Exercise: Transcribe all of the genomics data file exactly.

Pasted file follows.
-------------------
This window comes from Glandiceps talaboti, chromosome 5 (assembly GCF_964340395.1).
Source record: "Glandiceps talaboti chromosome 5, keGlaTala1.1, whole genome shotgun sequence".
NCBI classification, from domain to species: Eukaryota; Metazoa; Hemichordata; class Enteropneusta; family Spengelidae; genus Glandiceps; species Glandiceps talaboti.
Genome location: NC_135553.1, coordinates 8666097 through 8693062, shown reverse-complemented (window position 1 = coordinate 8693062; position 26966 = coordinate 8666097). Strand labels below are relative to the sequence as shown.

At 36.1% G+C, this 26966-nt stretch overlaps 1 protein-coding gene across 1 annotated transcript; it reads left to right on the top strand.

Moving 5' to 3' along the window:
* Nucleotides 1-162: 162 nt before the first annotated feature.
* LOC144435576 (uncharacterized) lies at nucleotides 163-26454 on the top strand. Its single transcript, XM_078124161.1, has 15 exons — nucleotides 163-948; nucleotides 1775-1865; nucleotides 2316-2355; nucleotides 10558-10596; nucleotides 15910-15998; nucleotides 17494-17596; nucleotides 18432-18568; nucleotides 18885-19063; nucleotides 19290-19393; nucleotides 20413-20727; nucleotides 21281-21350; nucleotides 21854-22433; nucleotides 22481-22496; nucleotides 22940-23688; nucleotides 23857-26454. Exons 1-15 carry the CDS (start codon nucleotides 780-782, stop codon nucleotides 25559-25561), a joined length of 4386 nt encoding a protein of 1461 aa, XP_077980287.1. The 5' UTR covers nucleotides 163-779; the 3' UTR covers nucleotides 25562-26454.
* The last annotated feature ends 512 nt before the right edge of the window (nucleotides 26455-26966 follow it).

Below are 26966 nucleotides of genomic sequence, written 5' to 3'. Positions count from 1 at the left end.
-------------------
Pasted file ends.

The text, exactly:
This window comes from Glandiceps talaboti, chromosome 5 (assembly GCF_964340395.1).
Source record: "Glandiceps talaboti chromosome 5, keGlaTala1.1, whole genome shotgun sequence".
NCBI classification, from domain to species: Eukaryota; Metazoa; Hemichordata; class Enteropneusta; family Spengelidae; genus Glandiceps; species Glandiceps talaboti.
Genome location: NC_135553.1, coordinates 8666097 through 8693062, shown reverse-complemented (window position 1 = coordinate 8693062; position 26966 = coordinate 8666097). Strand labels below are relative to the sequence as shown.

At 36.1% G+C, this 26966-nt stretch overlaps 1 protein-coding gene across 1 annotated transcript; it reads left to right on the top strand.

Moving 5' to 3' along the window:
* Nucleotides 1-162: 162 nt before the first annotated feature.
* LOC144435576 (uncharacterized) lies at nucleotides 163-26454 on the top strand. Its single transcript, XM_078124161.1, has 15 exons — nucleotides 163-948; nucleotides 1775-1865; nucleotides 2316-2355; nucleotides 10558-10596; nucleotides 15910-15998; nucleotides 17494-17596; nucleotides 18432-18568; nucleotides 18885-19063; nucleotides 19290-19393; nucleotides 20413-20727; nucleotides 21281-21350; nucleotides 21854-22433; nucleotides 22481-22496; nucleotides 22940-23688; nucleotides 23857-26454. Exons 1-15 carry the CDS (start codon nucleotides 780-782, stop codon nucleotides 25559-25561), a joined length of 4386 nt encoding a protein of 1461 aa, XP_077980287.1. The 5' UTR covers nucleotides 163-779; the 3' UTR covers nucleotides 25562-26454.
* The last annotated feature ends 512 nt before the right edge of the window (nucleotides 26455-26966 follow it).

Below are 26966 nucleotides of genomic sequence, written 5' to 3'. Positions count from 1 at the left end.